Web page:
Implementation errors during the transition to the International Financial Reporting Standards, Chief Financial Officer's compensation and turnover and earnings quality metrics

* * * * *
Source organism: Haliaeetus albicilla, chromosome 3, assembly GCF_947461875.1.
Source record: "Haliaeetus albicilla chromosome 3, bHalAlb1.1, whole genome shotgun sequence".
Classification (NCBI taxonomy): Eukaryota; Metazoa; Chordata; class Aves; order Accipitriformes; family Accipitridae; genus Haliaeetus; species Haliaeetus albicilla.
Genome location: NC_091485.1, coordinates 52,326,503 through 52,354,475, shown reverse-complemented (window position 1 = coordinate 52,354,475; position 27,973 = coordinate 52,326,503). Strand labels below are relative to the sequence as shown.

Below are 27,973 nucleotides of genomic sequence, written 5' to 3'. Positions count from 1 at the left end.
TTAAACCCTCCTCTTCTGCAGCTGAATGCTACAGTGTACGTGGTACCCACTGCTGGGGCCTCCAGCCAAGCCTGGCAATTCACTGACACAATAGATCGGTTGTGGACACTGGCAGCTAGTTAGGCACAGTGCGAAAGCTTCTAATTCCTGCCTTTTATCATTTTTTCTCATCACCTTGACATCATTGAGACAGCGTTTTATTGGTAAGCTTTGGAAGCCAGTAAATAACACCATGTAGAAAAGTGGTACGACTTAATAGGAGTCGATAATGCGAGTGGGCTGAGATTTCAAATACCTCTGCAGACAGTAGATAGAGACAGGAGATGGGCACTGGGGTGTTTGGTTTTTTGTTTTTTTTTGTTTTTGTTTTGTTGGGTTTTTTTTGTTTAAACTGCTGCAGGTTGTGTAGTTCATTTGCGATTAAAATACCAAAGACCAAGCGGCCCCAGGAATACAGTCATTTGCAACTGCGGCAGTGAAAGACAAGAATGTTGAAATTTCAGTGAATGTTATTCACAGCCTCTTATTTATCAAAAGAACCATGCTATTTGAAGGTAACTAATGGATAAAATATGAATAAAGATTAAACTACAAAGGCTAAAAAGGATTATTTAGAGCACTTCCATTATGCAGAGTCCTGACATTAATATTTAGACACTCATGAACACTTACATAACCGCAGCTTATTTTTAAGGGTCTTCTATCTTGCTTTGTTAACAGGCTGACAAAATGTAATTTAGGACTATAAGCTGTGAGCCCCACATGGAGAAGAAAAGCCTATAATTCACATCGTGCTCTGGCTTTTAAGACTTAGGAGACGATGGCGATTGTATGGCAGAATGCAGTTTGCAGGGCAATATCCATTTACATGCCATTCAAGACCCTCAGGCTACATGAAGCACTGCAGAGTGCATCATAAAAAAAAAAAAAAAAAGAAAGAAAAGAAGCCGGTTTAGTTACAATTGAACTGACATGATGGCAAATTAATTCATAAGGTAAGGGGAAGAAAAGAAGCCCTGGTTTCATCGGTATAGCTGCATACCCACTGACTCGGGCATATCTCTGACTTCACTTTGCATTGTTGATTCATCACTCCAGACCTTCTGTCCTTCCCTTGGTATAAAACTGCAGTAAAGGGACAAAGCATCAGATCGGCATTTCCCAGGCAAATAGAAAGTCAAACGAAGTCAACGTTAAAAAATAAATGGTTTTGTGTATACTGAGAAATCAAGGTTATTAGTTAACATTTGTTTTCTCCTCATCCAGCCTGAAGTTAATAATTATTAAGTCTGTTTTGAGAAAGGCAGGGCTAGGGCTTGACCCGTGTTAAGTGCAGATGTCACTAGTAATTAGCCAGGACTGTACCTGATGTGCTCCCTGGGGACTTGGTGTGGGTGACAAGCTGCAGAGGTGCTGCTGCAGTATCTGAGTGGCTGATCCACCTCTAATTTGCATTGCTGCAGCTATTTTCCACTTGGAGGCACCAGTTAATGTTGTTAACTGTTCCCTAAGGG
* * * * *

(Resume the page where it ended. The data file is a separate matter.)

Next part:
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First, the thesis investigates the relation between the Chief Financial Officer's (CFO's) accounting talent, his/her compensation and his/her turnover. The thesis contends that accounting talent of the CFO can be measured by implementation errors, when a country moves to the International Financial Reporting Standards (IFRS) by adopting a "big bang" approach where all firms have to adopt IFRS within the same accounting period without the opportunity of early or late adoption. Eighteen different accounting errors are hand-collected for a sample of 280 Australian companies, which is used in constructing the CFO's accounting talent. The thesis finds (i) a positive relation between the CFO's accounting talent and the CFO's compensation ex-ante in the transition year, (ii) a positive relation between the CFO's accounting talent and the CFO's bonus compensation in the subsequent year (adoption year) and (iii) an inverse relation between the CFO's accounting talent and the CFO's turnover in the subsequent year (adoption year). Further tests on the Chief Executive Officer's (CEO's) accounting talent and the CEO's compensation and turnover and alternative specifications of our variables confirm our results. Overall the findings bring into question the outcomes of government intervention in setting executive compensation. Second, the thesis investigates the extent to which commonly used earnings quality metrics capture implementation errors. The metric used to measure implementation errors is the same as the measure used for the CFO's accounting talent. A positive relation is expected, between some commonly used earnings quality metrics and implementation errors as these metrics have been claimed to capture the extent to which earnings are calculated with errors. Ranging from highest to lowest in terms of explanatory power, from OLS regressions are: total accruals, earnings persistence, accruals quality and earnings predictability. Implementation errors in reported earnings however do not explain variations in "abnormal" accruals as estimated from a firm-specific time-series regressions of the modified Jones model and in earnings smoothness. Overall the results have implications for researchers and provide guidance regarding the appropriateness of earnings quality metrics selected in their research setting. The results also point to the fact that total accruals may be a "better" proxy for implementation errors compared to more "sophisticated" models.
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